Grubhub, Postmates, Uber Lose Bid To Arbitrate Antitrust Suit

A New York federal judge on Thursday said Grubhub, Postmates and Uber Eats cannot force restaurant customers to arbitrate their price-fixing claims against the food delivery companies simply because they’ve used the apps in the past, ruling that their arbitration clauses have no relevance to the claims at hand.

U.S. District Judge Lewis A. Kaplan denied the companies’ motions to compel arbitration, holding that the companies haven’t shown that the customers agreed to arbitrate any claims. And in any event, their arbitration clauses don’t apply to the claims at hand, the judge said. Their claims specifically exclude any purchases made through the defendant companies’ platforms and are based “solely on purchases made directly from restaurants or from non-defendant meal-delivery platforms,” he said.

“The fact that the platform plaintiffs at some time used some of the defendants’ platforms is purely coincidental,” Judge Kaplan said.

In particular, the judge held that — except for terms of use issued in December 2021 — Uber hasn’t established that any plaintiff “expressly manifested assent to any arbitration agreement with Uber or Postmates.”

“Moreover, Uber has failed to establish that the platform plaintiffs were on ‘reasonable notice’ of any such arbitration agreement,” the judge said. “Uber has not submitted any evidence to demonstrate that Uber or Postmates’ website or app would have put a reasonable person in the platform plaintiffs’ position on notice of the existence of any of the alleged arbitration agreements.”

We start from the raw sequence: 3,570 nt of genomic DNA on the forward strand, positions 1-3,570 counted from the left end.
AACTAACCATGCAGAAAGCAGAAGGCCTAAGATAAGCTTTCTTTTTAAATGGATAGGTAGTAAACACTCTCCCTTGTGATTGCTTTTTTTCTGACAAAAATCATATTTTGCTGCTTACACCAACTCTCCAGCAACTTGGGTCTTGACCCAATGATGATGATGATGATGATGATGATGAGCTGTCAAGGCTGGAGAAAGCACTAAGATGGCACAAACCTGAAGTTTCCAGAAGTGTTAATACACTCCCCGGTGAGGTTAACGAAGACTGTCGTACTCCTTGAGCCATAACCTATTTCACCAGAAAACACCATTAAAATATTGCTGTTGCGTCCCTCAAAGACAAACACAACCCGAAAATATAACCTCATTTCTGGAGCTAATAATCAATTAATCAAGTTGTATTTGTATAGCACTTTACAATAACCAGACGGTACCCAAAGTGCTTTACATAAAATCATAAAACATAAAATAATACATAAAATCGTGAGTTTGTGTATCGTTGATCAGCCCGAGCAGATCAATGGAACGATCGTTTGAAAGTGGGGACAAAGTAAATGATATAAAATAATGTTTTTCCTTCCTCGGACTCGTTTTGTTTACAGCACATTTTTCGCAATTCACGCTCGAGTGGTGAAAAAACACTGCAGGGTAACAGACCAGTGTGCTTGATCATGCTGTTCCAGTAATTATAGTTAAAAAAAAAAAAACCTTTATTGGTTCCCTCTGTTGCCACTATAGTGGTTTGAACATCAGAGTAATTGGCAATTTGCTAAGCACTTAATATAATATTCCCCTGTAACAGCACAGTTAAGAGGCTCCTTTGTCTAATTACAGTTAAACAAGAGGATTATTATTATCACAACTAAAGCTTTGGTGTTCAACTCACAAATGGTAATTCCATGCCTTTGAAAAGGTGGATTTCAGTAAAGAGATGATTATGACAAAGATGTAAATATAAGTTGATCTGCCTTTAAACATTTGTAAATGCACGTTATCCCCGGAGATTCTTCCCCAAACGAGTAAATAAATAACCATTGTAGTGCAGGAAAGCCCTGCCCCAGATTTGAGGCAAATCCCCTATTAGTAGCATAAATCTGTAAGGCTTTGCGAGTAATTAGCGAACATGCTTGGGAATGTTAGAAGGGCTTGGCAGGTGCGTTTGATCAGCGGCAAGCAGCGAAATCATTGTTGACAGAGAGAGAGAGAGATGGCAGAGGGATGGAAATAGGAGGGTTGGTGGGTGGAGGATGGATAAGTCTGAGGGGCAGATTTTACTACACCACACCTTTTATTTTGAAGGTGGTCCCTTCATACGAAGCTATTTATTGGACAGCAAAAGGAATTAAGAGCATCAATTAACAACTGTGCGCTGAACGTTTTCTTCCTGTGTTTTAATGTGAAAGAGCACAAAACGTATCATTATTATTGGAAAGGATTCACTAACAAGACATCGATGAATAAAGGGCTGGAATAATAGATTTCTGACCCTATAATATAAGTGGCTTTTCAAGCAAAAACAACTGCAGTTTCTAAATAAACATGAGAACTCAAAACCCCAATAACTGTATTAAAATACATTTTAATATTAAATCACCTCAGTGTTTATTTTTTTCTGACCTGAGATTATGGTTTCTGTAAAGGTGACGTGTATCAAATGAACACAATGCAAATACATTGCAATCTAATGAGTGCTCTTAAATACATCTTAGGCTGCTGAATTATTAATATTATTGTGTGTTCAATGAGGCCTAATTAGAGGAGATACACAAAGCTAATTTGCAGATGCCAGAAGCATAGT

Similarly, Grubhub hasn’t shown that any agreement to arbitrate was made either, according to the decision. The company contends that the plaintiffs agreed to arbitrate because of a so-called “clickwrap” agreement, or a prompt that requires users to accept or reject a company’s terms of use.

But Grubhub merely points to fine print on the order page stating that, by placing their orders, customers agree to the terms of use, Judge Kaplan said. And the Second Circuit has held that this doesn’t constitute a “clickwrap” agreement, which requires users to check a box or take some sort of affirmative action indicating they have agreed to the terms of use, per the decision.

“In all the circumstances, Grubhub has failed to demonstrate that an agreement to arbitrate was made between the company and any plaintiff,” the judge said.

In their 2020 suit, the customers claim that the companies’ allegedly monopolistic behavior has harmed restaurants and diners nationwide. DoorDash was initially also named in the suit, but it was dropped as a defendant months later.

The customers are hoping to certify three different classes: anyone who ordered takeout or delivery from a restaurant subject to any defendant’s no-price-competition clauses, anyone who ordered dine-in at one of the restaurants, and anyone who ordered on a nondefendant platform from one of the restaurants.